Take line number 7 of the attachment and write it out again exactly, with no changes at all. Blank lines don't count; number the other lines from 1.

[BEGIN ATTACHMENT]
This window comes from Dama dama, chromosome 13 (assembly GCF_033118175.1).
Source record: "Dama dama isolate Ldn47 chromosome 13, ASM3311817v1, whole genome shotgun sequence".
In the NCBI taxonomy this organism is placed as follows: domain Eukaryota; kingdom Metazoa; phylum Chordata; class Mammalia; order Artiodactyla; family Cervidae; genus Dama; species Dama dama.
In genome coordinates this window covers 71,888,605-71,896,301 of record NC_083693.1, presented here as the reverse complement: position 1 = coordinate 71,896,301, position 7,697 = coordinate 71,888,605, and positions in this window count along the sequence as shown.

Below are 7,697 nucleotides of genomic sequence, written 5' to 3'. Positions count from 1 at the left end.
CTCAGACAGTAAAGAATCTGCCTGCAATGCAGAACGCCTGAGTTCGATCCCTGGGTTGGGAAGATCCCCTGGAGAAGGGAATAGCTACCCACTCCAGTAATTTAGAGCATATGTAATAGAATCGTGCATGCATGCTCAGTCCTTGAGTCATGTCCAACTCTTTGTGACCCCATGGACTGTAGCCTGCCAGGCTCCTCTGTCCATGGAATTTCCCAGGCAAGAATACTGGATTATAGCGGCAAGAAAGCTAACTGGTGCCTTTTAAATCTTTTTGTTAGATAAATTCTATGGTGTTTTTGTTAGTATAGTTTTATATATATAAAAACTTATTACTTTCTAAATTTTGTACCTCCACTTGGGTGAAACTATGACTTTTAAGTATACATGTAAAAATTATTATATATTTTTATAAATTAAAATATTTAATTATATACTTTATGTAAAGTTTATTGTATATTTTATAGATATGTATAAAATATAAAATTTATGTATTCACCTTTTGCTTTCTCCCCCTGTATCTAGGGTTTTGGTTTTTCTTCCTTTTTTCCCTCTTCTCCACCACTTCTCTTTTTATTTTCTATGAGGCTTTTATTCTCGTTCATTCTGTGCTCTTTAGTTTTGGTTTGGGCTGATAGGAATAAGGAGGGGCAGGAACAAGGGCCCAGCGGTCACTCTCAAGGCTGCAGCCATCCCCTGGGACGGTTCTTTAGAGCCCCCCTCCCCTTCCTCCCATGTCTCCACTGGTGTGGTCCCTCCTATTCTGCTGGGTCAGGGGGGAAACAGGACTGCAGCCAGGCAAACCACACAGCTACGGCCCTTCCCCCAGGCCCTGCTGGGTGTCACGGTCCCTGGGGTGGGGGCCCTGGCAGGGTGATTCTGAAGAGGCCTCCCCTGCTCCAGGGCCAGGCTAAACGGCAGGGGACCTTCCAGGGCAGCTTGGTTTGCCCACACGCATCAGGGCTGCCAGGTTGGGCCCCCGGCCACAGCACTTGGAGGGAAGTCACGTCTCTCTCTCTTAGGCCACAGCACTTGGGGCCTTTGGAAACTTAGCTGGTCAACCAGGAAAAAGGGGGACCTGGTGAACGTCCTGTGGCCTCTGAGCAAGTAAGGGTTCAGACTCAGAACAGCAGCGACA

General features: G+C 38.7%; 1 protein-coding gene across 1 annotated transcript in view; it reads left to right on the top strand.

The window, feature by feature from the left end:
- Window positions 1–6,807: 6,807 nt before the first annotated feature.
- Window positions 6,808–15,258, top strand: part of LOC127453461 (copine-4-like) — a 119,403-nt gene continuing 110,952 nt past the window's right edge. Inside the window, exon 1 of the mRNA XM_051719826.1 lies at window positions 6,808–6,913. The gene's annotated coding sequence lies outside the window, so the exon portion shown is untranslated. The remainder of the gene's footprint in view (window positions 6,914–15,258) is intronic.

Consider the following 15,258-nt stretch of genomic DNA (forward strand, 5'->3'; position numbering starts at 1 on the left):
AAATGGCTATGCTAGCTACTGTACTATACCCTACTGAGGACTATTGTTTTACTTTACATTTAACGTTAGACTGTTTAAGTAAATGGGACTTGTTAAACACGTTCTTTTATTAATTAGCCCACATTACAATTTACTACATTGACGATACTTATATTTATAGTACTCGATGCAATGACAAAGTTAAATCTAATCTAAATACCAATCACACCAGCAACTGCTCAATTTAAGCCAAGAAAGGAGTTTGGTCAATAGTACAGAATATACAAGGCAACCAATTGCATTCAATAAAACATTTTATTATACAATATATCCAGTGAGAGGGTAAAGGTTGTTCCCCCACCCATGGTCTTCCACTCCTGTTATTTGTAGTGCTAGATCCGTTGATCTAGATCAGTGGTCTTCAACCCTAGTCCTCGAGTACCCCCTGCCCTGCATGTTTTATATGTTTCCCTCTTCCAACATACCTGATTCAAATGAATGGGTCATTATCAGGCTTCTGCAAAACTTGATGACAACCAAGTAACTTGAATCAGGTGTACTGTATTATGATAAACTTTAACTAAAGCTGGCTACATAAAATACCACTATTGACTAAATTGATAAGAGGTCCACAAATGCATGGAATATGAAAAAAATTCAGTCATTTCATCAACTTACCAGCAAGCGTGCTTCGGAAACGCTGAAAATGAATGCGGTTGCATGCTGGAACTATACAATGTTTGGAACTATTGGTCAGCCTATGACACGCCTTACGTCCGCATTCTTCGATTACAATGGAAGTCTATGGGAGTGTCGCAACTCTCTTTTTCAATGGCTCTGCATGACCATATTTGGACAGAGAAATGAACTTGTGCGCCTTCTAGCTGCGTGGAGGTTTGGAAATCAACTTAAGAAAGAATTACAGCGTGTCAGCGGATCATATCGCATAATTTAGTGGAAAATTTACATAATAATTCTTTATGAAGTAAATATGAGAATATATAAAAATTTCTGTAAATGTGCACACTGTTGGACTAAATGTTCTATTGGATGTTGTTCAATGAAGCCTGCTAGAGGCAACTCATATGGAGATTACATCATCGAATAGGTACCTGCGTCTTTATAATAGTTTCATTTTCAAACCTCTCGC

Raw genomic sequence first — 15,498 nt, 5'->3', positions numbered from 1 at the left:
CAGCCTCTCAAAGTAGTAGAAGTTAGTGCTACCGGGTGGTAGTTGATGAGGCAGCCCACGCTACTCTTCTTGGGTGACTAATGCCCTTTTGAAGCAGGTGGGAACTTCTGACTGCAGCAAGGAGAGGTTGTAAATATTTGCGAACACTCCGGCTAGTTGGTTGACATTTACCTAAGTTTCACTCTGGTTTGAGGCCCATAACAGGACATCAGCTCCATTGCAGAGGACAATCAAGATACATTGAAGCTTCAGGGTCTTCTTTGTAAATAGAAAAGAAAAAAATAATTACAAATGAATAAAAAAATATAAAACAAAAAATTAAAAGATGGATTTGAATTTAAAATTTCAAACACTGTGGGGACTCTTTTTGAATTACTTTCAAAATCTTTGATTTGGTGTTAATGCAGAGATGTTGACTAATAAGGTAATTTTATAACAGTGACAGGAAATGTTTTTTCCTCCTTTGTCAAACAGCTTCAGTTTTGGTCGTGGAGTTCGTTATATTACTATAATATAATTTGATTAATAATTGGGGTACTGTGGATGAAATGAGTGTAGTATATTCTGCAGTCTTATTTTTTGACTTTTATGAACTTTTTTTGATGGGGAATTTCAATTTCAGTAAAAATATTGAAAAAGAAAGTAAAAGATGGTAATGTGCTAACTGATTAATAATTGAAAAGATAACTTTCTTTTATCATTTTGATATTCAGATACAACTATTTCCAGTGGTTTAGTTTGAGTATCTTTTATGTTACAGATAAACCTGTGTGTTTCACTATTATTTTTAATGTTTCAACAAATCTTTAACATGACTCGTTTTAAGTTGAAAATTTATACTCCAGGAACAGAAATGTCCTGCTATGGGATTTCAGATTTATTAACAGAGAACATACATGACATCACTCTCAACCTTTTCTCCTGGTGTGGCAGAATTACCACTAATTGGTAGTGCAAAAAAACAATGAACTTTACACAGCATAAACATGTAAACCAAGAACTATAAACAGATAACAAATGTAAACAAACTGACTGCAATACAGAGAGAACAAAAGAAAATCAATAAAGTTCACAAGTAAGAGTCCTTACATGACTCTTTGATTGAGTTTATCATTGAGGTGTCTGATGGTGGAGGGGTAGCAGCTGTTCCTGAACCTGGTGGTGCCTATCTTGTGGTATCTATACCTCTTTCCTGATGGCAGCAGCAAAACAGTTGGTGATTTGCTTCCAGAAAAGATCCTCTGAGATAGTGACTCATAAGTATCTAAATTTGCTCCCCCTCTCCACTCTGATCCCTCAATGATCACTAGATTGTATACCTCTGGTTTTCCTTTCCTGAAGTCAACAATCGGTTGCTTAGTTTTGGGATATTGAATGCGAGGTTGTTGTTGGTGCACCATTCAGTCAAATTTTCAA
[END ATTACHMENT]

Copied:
General features: G+C 38.7%; 1 protein-coding gene across 1 annotated transcript in view; it reads left to right on the top strand.